As a mathematician, Rees began his career as an associate of Alan Turing at Hut 6 in Bletchley Park after 1939, where he was one of 450 code-breakers who contributed to Turing’s successful effort to break the German Enigma Code. After Bletchley Park, Rees’ career lasted nearly seven decades. As a professor at the University of Exeter, he worked on the development of public key cryptography and made many other contributions to the fields of mathematics and computing.
Bletchley Park is a nineteenth century mansion located in Buckinghamshire, England, which was used to house the Government Code and Cipher School whose staff cracked the codes used by the Axis powers in the second World War. Turing was a leading cryptographer at the school during the war, and is given the primary credit for breaking the Enigma Cipher. Turing is considered by many to be the father of the modern fields of theoretical computer science and artificial intelligence. Rees worked with Wright’s grandfather at Bletchley Park during the war.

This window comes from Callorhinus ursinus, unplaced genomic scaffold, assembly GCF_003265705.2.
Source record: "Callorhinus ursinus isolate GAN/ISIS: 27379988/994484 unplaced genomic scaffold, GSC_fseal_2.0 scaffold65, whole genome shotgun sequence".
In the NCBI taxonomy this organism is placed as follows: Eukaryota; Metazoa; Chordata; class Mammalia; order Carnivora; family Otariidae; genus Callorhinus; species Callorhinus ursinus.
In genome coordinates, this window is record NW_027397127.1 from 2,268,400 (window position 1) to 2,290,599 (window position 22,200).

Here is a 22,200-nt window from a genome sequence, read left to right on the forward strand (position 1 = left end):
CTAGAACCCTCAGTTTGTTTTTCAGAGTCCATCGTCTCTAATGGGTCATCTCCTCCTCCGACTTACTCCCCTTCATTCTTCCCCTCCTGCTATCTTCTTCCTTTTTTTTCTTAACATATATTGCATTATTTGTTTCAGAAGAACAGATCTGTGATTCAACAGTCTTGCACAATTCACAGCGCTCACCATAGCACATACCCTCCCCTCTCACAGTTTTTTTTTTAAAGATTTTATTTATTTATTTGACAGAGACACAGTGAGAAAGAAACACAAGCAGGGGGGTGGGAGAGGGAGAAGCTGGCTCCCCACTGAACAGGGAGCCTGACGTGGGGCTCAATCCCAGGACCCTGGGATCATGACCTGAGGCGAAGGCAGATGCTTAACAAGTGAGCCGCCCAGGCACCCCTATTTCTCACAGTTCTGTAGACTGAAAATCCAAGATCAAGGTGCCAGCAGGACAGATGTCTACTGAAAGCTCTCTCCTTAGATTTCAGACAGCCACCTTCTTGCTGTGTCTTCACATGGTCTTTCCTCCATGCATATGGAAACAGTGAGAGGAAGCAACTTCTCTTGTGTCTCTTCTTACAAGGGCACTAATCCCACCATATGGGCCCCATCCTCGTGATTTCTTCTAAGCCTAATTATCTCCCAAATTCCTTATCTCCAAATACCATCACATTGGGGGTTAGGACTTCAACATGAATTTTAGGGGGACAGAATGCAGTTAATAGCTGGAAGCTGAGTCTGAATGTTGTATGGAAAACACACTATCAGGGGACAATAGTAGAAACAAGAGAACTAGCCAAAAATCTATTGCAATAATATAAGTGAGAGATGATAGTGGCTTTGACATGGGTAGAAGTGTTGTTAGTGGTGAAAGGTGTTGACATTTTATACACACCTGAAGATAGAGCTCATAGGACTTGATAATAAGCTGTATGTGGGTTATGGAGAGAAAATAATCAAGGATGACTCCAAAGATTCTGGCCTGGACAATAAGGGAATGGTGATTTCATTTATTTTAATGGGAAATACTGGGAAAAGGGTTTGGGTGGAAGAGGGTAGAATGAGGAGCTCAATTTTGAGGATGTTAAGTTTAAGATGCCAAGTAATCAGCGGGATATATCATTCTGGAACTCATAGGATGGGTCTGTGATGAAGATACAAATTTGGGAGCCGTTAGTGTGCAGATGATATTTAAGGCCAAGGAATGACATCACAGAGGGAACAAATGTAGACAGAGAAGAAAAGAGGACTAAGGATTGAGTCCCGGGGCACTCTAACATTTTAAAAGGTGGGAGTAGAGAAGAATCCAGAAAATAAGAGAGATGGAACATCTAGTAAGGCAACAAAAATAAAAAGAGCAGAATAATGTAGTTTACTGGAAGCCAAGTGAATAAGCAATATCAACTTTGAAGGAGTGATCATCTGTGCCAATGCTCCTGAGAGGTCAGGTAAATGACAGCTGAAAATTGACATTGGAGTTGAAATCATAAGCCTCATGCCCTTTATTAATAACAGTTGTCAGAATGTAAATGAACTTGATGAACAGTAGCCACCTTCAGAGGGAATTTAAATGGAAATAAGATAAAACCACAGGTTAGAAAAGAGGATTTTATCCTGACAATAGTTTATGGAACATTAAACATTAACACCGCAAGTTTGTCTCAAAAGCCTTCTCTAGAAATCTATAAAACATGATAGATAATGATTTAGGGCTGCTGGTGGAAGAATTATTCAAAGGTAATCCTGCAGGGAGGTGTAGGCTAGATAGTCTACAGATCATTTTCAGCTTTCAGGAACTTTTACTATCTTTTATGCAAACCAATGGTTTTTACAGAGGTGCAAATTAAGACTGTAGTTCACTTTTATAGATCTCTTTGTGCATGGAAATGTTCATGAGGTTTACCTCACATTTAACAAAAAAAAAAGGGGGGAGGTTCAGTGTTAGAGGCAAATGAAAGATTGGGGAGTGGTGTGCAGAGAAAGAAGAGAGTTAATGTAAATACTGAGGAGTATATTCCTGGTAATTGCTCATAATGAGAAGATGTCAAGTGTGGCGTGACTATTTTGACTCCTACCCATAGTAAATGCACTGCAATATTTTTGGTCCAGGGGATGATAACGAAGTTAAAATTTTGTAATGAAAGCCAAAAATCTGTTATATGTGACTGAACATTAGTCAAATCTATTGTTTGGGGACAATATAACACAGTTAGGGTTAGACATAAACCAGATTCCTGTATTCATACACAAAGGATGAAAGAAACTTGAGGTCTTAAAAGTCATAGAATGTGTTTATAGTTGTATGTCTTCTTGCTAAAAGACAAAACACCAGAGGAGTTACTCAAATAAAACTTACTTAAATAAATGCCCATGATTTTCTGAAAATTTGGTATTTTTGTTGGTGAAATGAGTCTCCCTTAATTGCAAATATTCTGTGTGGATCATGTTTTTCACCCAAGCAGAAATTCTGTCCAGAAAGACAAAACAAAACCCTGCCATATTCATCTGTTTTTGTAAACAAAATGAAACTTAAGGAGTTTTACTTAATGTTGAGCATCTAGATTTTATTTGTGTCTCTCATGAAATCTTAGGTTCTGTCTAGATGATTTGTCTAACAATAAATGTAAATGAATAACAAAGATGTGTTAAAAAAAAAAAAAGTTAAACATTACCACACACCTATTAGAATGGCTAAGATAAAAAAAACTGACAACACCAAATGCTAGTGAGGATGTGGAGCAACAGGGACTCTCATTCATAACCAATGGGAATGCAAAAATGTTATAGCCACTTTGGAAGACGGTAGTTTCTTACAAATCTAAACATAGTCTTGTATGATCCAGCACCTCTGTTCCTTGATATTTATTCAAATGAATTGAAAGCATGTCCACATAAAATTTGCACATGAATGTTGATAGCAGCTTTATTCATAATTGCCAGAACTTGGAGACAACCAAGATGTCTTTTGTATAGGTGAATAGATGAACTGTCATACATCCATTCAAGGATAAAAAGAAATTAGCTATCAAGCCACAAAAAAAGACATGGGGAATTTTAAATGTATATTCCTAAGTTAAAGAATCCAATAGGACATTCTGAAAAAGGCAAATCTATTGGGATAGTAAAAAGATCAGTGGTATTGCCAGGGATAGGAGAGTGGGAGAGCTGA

Due to the large number of staff, temporary offices called “huts” were assembled on the grounds. Each hut housed a code-breaking team of about 450 people. Hut 6 and Hut 8 later became famous for their work in breaking the Enigma Cipher.
The Enigma Cipher
Germany had developed ciphers called Enigma Machines which were used by military radio and telegraph operators to coordinate the movements and supply lines of the German forces. The code breaking work conducted at Bletchley Park was classified as “Ultra Secret.” Once they had broken the Enigma Cipher the code-breakers were employed full time decrypting and translating intercepted German military communications.
By enabling the Allies to read German communications in near real time, the intelligence produced at Bletchley Park was crucial to the success of the Allied war effort. It is estimated by some that that it reduced the length of the war by up to two years.
According to Wright, he had been introduced to Rees by his grandfather. Rees later advised Wright on the theoretical mathematics that undergird the mining algorithm of Bitcoin. Rees died at the age of 94 in 2013, five years after the Bitcoin Whitepaper was published.
Wright’s grandfather studied wireless communications technology under the Italian nobleman, Guglielmo Marconi, who was the inventor of the radio. Wright said his grandfather was later assigned to Bletchley Park due to his expert knowledge of radio communications.
Wright’s account suggests that there is a direct link between Bitcoin and the founders of the fields of computer science, cryptography, and artificial intelligence.
In the interview Wright also discussed the contributions of Dave Kleimann and Hal Finney to the creation of Bitcoin.